A Foot and a Sink

In Linda Nochlin’s bathroom, there is a Wesselmann depicting a single foot with all five toenails in maquillage. Resplendent in red plastic sheen and buffed to within a fraction of an inch of their lives, not one toenail shows a blemish. Together the five toes complete a foot that is singular and autonomous, extending only to a short length of the calf. The even-toned, fair, and glabrous foot, despite its lively, assertive upward-sticking, marks a site of severing. Linda’s 1994 book The Body in Pieces opens with a Fuseli showing another foot, this one colossal and sliced off at the ankle. Fuseli’s mournful, self-absorbed absurdity notwithstanding, the lopped-off marmoreal flesh, limned in red chalk and sepia wash, has a certain authority, gravitas, and even self-referentiality of the monstrous Other (“I am that I am.”): in Linda’s words, the “heroic energy of the past is evoked by the eloquent modeling of the individual toes […] the instep of the fragmented foot bulges forth like a body-builder’s pectoral,” and “[e]ven the toenails […] crackle with emphatic linear energy and the foot as a whole dominates its base with a stance of assured self-possession.”1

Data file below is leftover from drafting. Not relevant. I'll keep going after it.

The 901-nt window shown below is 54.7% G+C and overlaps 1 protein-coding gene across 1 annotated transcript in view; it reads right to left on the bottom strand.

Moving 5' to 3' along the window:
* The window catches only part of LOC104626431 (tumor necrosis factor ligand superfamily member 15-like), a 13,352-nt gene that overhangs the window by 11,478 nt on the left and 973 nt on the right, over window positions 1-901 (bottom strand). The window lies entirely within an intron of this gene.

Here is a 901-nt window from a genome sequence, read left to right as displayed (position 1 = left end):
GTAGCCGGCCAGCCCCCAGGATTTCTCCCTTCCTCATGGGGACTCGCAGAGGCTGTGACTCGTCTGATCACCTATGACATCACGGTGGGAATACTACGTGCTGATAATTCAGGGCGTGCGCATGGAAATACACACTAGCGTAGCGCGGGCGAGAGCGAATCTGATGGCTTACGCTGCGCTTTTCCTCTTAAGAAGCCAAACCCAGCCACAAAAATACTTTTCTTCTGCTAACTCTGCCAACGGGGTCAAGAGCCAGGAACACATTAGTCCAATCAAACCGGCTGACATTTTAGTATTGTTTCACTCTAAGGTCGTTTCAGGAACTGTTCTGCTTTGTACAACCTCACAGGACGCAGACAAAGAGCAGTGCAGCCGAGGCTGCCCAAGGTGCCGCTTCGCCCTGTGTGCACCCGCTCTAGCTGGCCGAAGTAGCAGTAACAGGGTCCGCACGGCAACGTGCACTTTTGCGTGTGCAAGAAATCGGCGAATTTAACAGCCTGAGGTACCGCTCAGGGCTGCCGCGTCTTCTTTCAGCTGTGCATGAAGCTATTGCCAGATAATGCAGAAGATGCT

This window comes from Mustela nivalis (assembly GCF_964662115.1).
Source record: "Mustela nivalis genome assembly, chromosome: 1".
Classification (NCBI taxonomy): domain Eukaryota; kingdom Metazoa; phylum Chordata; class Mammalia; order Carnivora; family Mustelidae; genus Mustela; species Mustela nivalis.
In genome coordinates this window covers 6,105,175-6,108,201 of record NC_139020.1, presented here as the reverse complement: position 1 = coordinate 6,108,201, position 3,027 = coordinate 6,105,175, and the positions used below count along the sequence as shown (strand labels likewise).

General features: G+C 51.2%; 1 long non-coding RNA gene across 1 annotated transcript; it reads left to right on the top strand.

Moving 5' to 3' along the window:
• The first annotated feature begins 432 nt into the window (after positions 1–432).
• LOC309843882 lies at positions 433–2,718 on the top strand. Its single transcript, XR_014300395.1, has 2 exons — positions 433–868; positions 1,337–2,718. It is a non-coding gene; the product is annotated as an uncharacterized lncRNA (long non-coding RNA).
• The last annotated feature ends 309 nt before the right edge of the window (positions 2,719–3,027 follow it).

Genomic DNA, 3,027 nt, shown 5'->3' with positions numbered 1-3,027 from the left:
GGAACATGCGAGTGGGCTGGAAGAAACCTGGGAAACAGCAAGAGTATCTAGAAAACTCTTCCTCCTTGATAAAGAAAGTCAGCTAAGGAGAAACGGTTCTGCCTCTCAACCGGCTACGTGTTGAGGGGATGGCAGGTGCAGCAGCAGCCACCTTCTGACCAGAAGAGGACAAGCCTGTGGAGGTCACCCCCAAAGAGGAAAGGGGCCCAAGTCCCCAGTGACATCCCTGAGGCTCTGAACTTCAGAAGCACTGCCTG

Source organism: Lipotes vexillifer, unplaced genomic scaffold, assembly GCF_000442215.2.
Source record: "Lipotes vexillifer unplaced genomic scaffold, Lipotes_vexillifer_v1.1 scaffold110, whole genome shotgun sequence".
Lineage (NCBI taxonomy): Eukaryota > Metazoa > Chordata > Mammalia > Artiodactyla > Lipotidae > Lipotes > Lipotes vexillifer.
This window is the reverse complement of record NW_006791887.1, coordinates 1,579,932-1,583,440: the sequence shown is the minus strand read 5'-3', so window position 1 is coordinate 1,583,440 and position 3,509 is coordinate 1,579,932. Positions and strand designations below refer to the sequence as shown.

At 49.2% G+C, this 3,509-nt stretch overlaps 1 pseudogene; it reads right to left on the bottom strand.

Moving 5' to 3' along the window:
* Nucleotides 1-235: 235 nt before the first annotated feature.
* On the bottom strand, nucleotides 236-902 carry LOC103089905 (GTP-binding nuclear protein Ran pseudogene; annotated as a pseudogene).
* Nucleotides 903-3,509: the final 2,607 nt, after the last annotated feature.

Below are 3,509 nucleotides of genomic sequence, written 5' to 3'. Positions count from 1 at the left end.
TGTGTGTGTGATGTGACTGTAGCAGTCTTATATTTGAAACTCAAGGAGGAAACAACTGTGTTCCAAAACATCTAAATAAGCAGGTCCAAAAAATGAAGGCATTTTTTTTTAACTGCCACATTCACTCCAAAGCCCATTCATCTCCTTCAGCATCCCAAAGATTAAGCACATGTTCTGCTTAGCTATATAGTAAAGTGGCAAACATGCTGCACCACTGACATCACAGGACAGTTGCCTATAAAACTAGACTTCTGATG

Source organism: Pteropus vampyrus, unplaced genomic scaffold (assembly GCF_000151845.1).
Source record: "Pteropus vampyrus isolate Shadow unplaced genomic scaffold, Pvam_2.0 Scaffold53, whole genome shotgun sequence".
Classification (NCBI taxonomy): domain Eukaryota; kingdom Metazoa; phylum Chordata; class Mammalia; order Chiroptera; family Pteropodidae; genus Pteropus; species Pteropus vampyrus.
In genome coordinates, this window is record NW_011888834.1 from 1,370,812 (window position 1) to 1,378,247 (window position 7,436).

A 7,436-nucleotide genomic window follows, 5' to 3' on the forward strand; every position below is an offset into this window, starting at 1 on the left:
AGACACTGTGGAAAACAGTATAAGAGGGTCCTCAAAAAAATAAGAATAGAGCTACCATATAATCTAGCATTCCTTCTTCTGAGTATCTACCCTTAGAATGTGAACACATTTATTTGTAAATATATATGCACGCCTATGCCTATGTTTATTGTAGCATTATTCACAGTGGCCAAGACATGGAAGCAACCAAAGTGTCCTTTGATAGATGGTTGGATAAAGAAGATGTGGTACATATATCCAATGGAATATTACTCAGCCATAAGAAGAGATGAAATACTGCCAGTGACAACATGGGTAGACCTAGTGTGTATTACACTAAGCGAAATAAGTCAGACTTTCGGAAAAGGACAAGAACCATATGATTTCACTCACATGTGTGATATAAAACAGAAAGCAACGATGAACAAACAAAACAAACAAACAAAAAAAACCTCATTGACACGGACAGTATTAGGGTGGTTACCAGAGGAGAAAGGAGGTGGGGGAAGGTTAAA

Wesselmann’s painting and Linda’s words played important parts in my constitution as an art historian, which began in earnest when I was her advisee in graduate school. In the manner of Freudian condensation, the 18th-century rendition of an ancient foot and its unlikely alternate of the 20th century are impossibly one in my mind, creating a linkage of artifice, desire, power, and the passage of time. As I am now writing about Robert Gober,2 I keep thinking about Linda, various lower limbs in art history, and cutting. In her 2003 essay, “The World According to Gober,” Linda notes that the “discreteness of the fragments” in Gober is what “attracts” her: “That leg. There it was, the leg-in-itself.”3 She refuses to posit a bigger, more intact whole that antedates or postdates the orphaned limb. Suspending the belief in the plenitude of the past or the future, Linda insists on reduction to the irreducible in Gober’s forever now—parts that are monstrously independent. But because these legs run from any attempt at lucidity and historical fixity, Linda also sees “ambiguous objecthood” in Gober.4 For me, this ambiguity extends to queerness. Each of Gober’s discrete objects that are epistemologically opaque is a thing that defies the bodily norms that are bound by the ordinariness of patriarchal truths governing sexual difference. That the legs are made out of a volatile (meltable) medium like beeswax makes its vulnerability that much more seductive in relation to our notions of the flesh, its ruin and loss.